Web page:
Following scandalous revelations that it was using the Research and Onavo Protect apps to spy on unsuspecting Apple users, the social network has now ended its unpaid market research programs and removed Onavo VPN for Android from Google’s Play store, too.

TechCrunch has the story:

Facebook will end its unpaid market research programs and proactively take its Onavo VPN app off the Google Play store in the wake of backlash following TechCrunch’s investigation about Onavo code being used in a Facebook Research app the sucked up data about teens.

The Onavo Protect app will eventually shut down and will immediately cease pulling in data from users for market research though it will continue operating as a Virtual Private Network in the short-term to allow users to find a replacement.

In addition, they’ve stopped signing up new users for the Research app. Existing installations of Facebook Research for Android will continue to function.

A Facebook spokesperson said:

Market research helps companies build better products for people. We are shifting our focus to reward-based market research which means we’re going to end the Onavo program.

This comes shortly after Apple blocked the app after finding violations of its Enterprise Certificate program for employee-only apps, a move that caused quite a drama at Facebook.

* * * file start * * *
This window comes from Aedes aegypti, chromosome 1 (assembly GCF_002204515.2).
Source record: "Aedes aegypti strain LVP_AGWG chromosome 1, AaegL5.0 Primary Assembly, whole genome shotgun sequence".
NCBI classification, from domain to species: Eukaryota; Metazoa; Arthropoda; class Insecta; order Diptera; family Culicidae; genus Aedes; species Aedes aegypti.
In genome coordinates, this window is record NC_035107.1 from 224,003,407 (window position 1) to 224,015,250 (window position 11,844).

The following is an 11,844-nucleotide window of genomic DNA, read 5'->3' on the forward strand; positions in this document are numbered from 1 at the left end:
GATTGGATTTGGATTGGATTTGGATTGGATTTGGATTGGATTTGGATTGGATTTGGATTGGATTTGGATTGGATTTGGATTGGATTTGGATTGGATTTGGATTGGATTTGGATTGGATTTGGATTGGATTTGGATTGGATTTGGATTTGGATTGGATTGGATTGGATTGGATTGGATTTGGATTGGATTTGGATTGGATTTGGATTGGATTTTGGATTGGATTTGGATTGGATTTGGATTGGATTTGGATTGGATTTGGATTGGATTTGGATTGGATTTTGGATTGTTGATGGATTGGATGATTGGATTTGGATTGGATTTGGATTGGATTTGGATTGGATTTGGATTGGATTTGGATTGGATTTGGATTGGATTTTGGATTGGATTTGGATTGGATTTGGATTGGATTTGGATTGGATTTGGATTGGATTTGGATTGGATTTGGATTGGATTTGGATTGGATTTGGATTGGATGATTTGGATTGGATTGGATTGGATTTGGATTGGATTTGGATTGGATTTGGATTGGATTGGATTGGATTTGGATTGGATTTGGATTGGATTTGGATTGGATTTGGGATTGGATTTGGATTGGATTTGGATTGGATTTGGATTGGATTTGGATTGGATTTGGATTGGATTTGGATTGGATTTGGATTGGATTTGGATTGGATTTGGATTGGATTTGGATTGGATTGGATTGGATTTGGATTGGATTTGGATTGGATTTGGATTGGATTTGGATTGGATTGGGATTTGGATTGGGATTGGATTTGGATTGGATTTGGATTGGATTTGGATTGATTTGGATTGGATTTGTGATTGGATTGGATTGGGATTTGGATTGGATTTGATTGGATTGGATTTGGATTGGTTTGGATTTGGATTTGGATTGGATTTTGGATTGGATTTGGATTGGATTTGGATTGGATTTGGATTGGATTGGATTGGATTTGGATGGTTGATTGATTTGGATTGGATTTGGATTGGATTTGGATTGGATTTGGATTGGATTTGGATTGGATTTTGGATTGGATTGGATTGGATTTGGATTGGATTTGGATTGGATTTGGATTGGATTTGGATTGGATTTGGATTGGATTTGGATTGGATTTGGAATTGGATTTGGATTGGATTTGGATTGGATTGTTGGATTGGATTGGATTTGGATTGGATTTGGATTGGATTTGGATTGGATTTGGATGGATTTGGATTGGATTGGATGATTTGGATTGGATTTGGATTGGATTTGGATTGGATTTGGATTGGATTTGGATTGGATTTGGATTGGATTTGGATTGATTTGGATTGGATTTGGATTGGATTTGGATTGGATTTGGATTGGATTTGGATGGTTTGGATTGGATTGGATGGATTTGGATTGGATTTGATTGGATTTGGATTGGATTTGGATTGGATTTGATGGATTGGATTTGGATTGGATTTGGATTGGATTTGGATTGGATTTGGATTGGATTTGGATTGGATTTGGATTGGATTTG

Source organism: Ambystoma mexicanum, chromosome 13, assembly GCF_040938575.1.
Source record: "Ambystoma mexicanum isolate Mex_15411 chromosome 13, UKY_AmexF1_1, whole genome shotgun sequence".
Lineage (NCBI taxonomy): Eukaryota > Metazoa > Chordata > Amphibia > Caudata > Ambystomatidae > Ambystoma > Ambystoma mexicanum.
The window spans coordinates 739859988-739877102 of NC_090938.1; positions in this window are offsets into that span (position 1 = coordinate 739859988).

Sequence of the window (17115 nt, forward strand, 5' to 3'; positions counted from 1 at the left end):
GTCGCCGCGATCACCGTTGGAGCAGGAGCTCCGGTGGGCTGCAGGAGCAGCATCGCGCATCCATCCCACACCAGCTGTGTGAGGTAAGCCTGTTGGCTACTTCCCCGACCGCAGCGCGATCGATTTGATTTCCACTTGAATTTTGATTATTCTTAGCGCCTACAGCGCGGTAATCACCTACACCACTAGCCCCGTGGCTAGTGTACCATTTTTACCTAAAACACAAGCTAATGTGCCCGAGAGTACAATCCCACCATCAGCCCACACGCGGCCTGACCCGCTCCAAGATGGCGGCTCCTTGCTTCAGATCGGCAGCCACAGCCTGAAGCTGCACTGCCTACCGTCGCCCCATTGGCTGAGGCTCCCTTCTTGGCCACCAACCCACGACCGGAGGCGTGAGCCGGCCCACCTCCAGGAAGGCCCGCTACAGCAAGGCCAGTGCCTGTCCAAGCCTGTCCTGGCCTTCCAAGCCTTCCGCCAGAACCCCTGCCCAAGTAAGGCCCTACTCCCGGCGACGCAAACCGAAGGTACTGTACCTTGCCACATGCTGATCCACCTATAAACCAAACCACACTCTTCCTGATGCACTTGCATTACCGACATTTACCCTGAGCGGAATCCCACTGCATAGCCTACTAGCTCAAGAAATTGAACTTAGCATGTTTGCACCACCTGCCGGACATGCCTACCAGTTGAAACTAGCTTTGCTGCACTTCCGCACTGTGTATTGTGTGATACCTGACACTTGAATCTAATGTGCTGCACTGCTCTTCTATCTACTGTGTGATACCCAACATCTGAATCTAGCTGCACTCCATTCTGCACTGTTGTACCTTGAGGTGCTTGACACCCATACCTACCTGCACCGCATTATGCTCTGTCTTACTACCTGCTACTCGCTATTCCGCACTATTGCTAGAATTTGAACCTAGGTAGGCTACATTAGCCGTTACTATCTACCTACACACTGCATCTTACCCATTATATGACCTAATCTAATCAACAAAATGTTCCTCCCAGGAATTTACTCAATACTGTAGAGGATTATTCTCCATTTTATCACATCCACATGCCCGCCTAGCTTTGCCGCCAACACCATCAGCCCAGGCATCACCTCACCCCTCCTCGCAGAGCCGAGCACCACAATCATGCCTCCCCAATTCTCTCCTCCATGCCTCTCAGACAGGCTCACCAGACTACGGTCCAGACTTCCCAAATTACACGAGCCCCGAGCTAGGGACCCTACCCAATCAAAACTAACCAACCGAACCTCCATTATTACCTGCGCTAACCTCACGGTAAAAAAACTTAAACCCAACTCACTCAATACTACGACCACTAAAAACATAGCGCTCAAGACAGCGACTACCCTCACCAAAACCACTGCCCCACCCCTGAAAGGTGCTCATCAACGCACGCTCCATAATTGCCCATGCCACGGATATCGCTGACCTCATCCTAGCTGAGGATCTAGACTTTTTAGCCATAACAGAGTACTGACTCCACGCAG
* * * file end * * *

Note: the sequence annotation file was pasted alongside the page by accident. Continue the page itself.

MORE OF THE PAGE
With the suspicions about tech giants and looming regulation leading to more intense scrutiny of privacy practices, Facebook’s decided that giving users a VPN app in exchange for quietly examining their mobile browsing data isn’t a wise strategy.

Instead, Facebook will reportedly focus its energies on paid programs where users “explicitly understand what privacy they’re giving up for direct financial compensation.”

As for Onavo, which Facebook acquired in 2013 for $120 million, the firm had been attempting to push that virtual private networking client on users via its primary iOS app.

Apple pulled the Onavo app from App Store last August over improper data collection and other violations. The software tracked things like per-app mobile and Wi-Fi data usage, time spent in apps and any websites you visited along with your country, device and network type.

More importantly, the data Facebook collected through Onavo revealed that WhatsApp was sending over twice as many messages per day as Messenger, which eventually led to the social networking behemoth acquiring WhatsApp for more than $16 billion.

If you’re using a VPN app to avoid geoblocking, you should avoid or at least be highly suspicious of free VPN apps that, in most cases, also happen to sniff your Internet traffic.

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